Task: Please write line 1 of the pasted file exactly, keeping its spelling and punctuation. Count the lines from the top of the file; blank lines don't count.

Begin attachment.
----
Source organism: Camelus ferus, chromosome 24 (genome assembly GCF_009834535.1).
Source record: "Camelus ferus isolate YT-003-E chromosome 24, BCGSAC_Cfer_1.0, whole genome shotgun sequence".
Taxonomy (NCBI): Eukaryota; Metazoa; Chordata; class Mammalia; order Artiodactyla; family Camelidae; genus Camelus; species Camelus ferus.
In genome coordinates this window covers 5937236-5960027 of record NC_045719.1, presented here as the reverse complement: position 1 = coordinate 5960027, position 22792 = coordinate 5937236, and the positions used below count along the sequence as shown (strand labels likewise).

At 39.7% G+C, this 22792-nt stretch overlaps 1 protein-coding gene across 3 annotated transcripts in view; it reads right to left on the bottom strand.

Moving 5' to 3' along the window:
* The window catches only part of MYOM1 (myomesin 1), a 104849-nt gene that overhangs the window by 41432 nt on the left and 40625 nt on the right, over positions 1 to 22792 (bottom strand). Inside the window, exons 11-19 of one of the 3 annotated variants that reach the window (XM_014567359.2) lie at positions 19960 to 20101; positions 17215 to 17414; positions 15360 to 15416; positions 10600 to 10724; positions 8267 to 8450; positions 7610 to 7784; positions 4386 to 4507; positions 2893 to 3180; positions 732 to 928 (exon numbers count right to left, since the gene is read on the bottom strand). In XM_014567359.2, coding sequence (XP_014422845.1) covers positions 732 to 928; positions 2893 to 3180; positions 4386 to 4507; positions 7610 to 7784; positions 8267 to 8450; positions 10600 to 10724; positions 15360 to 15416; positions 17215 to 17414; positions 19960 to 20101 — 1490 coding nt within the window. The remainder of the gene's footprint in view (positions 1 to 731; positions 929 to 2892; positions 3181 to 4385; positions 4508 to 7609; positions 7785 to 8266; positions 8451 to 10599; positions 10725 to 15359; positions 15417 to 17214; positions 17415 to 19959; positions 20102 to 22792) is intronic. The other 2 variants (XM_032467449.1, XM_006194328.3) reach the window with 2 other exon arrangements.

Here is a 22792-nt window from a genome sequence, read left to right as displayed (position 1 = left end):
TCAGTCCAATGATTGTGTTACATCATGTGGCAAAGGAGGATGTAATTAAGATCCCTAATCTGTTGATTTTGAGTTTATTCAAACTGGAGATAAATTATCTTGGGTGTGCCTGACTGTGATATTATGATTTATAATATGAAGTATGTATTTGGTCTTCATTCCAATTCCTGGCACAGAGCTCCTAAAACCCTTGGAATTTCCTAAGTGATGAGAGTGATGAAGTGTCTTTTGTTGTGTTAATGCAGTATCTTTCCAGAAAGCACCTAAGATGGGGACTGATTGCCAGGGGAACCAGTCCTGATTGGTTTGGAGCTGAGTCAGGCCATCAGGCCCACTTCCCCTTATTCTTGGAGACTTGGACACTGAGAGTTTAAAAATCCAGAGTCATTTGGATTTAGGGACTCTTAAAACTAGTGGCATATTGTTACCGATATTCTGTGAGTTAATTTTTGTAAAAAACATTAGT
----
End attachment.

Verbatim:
Source organism: Camelus ferus, chromosome 24 (genome assembly GCF_009834535.1).